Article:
Striking when the iron is cold
It seems that 3D platformers are few and far between these days. So when a new one comes along, it tends to pick up some buzz from the general crowd, let alone fans of the “collectathon” genre. Now add a licensed IP to the mix, and you will find a rare gem of something that feels like a time capsule from a decade ago. That is, in a “nutshell”, Ice Age Scrat’s Nutty Adventure.
The silly Saber-Toothed Squirrel, Scrat, from Blue Sky Studio’s Ice Age series has his own game now available on the Nintendo Switch. Interestingly, as of this review, a new Ice Age film is not being promoted, so a game based on one of the comic relief characters in a genre that is seeing something of a revival seems a little bit of a curveball. That uniqueness is an advantage of Nutty Adventure. If you’ve already experienced the handful of recent 3D platformers and want to play another, this one might be for you. If you are not familiar with the character, Scrat’s mission in life is to collect acorns, presumably to store for the winter. In this outing, Scrat accidentally offers his prized acorn to a mysterious presence in a forgotten temple. The presence proclaims that Scrat is the destined hero that will return the ancient crystal nuts back to the temple and usher in the Golden Age. The game is silly but self-aware. There are four crystal nuts, one in each section of the world. Rather than play through four huge worlds, Scrat goes through four smaller levels in each one. These levels are very linear and don’t really focus on exploration.
Despite the mission being to collect the crystal nuts, and the land being flooded with purple acorn pick-ups, there is not that much to collect. There are statues hidden around each level, but these are fairly easy to find. There is no upgrade system or skill tree. It is very much a “start and go straight to the end” type of experience. Once I realized this, I lost interest in looking for secrets because there wasn’t really any incentive, and then my goal was just to get to the end so I could get to the next level. The level design also felt lacking. There wasn’t anything bad, but the platforming challenges got reused fairly often, to the point where I could predict what was in store for me. Often, I felt that the platforming challenges were just shuffled around from level to level, rather than different areas introducing new challenges.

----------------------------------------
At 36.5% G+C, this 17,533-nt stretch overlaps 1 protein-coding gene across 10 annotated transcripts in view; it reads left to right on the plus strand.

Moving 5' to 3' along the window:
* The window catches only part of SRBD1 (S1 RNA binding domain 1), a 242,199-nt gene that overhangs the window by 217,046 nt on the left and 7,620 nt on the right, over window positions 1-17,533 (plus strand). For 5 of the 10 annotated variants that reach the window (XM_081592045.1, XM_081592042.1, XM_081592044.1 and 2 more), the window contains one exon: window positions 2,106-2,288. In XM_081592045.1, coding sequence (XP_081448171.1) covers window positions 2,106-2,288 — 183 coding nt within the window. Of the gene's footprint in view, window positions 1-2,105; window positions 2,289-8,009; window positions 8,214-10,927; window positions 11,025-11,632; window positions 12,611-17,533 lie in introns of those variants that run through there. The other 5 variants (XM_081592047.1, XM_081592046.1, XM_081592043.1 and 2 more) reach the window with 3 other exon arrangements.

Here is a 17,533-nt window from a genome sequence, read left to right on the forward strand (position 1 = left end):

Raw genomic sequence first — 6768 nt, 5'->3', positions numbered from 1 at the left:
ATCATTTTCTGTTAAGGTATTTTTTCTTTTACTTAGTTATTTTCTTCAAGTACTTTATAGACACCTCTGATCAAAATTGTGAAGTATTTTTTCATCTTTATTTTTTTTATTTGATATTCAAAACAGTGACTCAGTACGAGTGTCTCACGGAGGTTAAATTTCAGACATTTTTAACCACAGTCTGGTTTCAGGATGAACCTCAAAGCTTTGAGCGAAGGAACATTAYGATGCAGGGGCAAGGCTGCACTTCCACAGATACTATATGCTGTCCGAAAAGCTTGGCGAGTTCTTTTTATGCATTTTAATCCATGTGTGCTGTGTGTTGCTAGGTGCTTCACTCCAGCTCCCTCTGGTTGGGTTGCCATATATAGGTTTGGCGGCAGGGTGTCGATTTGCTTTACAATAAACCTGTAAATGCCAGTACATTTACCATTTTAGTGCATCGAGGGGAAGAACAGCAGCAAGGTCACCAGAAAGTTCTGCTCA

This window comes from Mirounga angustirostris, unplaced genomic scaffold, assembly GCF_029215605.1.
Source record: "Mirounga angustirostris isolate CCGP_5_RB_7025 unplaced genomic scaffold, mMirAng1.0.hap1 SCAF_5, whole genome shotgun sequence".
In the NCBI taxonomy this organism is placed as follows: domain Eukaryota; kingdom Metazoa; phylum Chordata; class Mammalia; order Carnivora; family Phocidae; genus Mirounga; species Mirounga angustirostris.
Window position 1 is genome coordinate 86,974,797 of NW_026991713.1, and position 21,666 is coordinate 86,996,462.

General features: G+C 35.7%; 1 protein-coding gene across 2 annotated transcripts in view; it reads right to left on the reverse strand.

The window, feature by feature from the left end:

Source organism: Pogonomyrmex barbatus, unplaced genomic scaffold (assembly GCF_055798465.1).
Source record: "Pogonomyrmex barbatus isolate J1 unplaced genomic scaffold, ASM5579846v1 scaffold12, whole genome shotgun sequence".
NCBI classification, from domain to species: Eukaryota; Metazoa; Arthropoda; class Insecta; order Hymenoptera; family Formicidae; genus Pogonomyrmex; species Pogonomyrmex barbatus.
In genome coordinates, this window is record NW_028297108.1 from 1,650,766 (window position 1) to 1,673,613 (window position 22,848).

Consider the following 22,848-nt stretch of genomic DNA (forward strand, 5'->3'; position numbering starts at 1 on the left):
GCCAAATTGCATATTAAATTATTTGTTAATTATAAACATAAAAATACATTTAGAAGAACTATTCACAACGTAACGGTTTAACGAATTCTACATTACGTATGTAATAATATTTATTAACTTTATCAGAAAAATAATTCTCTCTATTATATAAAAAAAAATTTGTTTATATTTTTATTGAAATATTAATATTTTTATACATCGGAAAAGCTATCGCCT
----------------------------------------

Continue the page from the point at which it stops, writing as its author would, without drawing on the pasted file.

After obtaining a crystal nut, Scrat is rewarded with a new ability that will be used in the next world. Unfortunately, every ability was a disappointment, because all of them felt as if they should have been included in the base moveset. There have been plenty of 3D platformers that have gated off moves before and have built levels designed around them. If you’ve played Banjo-Kazooie, you will know that is a big aspect of progression in the level design and collection. However, Scrat’s Nutty Adventure takes very basic moves and tries to call them abilities. Earning a double jump or the ability to push blocks for block puzzles never feels rewarding, and is something I would rather have from the start. Couple this with the recycled level designs, and the experience felt very mediocre. Uninspired isn’t the word I would use, because it clearly is pulling what has worked in other 3D platformers, but everything is scaled back. The combat, too, has little to offer. Mash the attack button and Scrat is good to go. There is little in the visuals to show that Scrat has made contact with an enemy, which didn’t really add difficulty but did detract from the enjoyment of combat. This only added to the rushing-through- levels mindset that was growing every level. There isn’t an incentive to the combat because it wasn’t interesting to complete and the rewards are just more purple acorns that are already littered around levels.
It’s not all doom and gloom, though. I do not think Scrat’s Nutty Adventure is a bad game; it just doesn’t offer anything that it can call its own. There is nothing distinct about the gameplay. It’s just the character and license that give it an identity. It looks fine (albeit with some frame drops, particularly towards the end), and it tries its best to match the silly animations from Ice Age and the shorts that feature Scrat, pulling in humor as its best card. But it doesn’t live up to what it pulls inspiration from in terms of its license or its gameplay. I would rather play a more interesting 3D game that has more for me to do and explores different challenges. I would also rather watch one of the Ice Age films. In short, Ice Age Scrat’s Nutty Adventure takes basic ideas from other 3D platformers and tries to show how impressive they are, when in reality they are just things you’ve seen before. If you are a big Ice Age fan, then this is a harmless experience that doesn’t add to what the movies offer and rather imitates what came before it. For my money, I say let this one hibernate for the winter.